A former Salvadoran colonel was sentenced to 133 years in prison for the killings of five Jesuit priests more than three decades ago, a court in Spain ruled Friday.
Spain’s National Court in Madrid ruled that Inocente Orlando Montano, an ex-colonel who served as El Salvador’s vice minister for public security during the country’s 1979-1992 civil war, was responsible for the 1989 “terrorist assassinations.”
Montano, 77, listened from a wheelchair as judges read the verdict, imprisoning him to 26 years, eight months and one day for each of the deaths. The verdict can be appealed.
After the Salvadoran government passed an amnesty law in 1993 that made it difficult to investigate and prosecute human rights cases, Spain applied the legal principle of universal jurisdiction to take up the Jesuits' case because five of the slain priests were Spanish citizens, including one of the leading minds behind the so-called Liberation theology, Rev. Ignacio Ellacuría.
The international human rights law says unresolved war crimes or crimes against humanity can be tried by other countries, even when they happen outside their borders. So, the U.S. extradited Montano to Spain in 2017 to face murder and terrorism charges.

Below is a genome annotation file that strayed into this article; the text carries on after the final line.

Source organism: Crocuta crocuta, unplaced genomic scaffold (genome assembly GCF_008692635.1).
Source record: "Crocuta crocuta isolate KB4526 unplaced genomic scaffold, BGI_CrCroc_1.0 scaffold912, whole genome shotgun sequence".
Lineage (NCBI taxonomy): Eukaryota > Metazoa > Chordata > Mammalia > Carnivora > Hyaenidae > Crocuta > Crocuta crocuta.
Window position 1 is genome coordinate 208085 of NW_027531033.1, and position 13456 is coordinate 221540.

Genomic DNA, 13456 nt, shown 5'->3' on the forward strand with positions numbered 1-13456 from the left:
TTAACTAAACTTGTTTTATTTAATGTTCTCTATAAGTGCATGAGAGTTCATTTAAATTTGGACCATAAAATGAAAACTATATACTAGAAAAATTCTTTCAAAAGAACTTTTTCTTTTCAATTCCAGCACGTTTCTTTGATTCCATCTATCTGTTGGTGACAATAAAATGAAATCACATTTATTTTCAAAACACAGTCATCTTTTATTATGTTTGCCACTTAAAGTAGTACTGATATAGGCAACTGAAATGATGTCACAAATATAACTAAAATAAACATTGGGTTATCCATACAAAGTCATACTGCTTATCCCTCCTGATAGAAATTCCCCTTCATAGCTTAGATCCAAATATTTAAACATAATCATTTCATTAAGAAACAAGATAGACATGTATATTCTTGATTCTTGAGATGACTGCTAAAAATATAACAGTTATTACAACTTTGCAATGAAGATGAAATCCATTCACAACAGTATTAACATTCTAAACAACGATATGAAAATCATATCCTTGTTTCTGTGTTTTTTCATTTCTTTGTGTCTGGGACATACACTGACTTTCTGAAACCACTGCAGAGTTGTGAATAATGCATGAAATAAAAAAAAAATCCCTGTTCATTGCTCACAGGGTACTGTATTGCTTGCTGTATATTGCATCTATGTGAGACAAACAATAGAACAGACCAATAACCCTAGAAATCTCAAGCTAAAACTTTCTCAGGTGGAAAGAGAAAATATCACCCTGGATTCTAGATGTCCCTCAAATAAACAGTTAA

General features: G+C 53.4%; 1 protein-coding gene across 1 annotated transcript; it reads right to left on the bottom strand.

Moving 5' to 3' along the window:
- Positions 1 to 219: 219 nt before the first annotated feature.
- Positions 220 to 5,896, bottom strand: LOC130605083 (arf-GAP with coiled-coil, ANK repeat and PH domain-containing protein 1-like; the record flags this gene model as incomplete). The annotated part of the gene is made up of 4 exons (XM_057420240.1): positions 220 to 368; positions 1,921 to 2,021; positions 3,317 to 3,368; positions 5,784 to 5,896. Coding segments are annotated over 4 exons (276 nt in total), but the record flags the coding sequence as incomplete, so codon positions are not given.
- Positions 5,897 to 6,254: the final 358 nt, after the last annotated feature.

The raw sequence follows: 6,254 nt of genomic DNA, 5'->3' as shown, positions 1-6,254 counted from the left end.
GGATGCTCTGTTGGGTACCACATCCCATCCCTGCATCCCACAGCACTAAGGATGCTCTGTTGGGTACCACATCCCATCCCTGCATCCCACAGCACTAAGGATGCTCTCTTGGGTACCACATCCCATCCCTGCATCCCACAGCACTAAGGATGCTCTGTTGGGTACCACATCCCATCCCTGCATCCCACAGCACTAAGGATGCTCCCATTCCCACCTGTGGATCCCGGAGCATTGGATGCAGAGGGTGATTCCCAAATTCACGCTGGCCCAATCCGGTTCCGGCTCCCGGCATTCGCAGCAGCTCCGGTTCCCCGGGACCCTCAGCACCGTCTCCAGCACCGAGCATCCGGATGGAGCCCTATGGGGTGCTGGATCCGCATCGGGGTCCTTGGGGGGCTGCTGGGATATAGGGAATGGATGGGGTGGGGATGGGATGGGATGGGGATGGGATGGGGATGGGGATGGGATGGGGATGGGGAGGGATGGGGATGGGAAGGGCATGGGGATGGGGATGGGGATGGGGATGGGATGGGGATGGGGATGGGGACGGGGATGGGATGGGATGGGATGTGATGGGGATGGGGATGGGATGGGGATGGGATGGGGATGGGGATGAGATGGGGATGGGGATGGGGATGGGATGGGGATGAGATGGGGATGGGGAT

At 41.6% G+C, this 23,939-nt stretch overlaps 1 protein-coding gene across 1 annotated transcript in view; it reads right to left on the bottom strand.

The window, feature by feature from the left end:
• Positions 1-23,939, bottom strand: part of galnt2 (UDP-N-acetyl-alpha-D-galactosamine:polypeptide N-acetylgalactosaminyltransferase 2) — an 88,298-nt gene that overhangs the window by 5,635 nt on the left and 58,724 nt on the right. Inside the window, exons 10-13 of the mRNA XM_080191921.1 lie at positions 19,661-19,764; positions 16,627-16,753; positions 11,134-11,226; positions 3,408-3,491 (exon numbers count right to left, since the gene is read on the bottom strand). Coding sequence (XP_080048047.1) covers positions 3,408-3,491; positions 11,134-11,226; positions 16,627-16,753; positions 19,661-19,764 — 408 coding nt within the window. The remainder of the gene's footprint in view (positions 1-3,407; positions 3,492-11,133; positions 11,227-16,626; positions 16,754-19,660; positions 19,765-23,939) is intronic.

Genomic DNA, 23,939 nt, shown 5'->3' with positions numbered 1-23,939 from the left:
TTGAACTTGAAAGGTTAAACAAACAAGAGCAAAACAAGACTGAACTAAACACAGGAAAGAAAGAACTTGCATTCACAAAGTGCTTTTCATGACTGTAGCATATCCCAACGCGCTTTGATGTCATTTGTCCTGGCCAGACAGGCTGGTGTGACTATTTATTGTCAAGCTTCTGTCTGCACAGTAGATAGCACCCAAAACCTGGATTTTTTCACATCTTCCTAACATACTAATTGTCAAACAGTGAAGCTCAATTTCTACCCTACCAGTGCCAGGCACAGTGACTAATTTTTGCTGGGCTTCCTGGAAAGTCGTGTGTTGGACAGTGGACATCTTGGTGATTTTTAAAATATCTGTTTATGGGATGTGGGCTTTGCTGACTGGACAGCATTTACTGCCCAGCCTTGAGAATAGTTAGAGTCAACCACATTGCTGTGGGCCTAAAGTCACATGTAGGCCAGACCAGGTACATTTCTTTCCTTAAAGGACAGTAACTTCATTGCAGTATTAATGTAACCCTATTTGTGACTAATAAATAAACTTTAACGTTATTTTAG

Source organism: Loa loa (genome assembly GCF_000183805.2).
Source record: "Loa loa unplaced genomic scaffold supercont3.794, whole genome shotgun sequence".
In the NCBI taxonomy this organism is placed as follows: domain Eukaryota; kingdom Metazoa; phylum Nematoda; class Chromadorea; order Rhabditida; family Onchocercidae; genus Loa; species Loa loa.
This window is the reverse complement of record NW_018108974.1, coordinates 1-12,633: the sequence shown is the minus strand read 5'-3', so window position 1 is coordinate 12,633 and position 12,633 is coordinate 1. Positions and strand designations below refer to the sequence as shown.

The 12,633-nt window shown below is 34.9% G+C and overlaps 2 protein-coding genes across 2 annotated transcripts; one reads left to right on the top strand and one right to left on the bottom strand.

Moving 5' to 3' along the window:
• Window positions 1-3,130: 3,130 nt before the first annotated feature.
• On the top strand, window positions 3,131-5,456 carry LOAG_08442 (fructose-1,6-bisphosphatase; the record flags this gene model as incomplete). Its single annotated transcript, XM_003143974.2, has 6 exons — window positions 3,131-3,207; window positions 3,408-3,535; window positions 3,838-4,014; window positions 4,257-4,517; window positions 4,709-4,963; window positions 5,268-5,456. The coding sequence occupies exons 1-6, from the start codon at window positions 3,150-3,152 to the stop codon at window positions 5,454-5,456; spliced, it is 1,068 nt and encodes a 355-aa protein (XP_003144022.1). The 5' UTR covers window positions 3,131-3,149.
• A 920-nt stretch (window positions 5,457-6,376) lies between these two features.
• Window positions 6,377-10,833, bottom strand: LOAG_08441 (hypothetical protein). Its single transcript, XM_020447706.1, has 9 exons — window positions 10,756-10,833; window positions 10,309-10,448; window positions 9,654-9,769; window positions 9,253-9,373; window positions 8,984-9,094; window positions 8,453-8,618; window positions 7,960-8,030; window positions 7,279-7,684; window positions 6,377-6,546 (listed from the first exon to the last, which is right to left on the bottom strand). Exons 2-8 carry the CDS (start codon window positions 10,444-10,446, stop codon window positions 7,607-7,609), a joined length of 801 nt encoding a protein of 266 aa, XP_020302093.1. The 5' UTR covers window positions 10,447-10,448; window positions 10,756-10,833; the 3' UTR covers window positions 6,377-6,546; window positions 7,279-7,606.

During his trial earlier this year, Montano denied having taken part or ordered the massacre that led to the death of eight people, including a total of six Jesuit priests, their housekeeper and her 15-year-old daughter, in the campus of the Central American University.
Terry Lynn Karl, a Stanford University political scientist and Latin American studies professor emeritus who researched the notorious 1989 massacre, testified July 13 via video as an expert witness on Montano's case.
She recently told NBC News that there was ample evidence that the Jesuits had been targeted by El Salvador's high military command.
"These murders were premeditated, and they were a long time coming," Karl said. "I documented 34 pages of single-spaced attacks against the Catholic Church since 1977. So there was no accident in the identification of the Jesuit priests as leaders of the FMLN." The Farabundo Martí National Liberation Front, or FMLN, a leftist guerrilla group, fought the Salvadoran military during the 12-year civil war.
Kate Doyle, a national security analyst, also testified in Montano's trial, telling NBC News they had documents written by "firsthand witnesses" that proved that the military officials were behind the massacre.
"We're talking about the ambassador, the political officers, the deputy chief of mission in the U.S. Embassy," said Doyle. "We're talking about defense attachés who talked with the military every day in El Salvador. We're talking about the CIA, who gathered intelligence from barrooms to the national palace."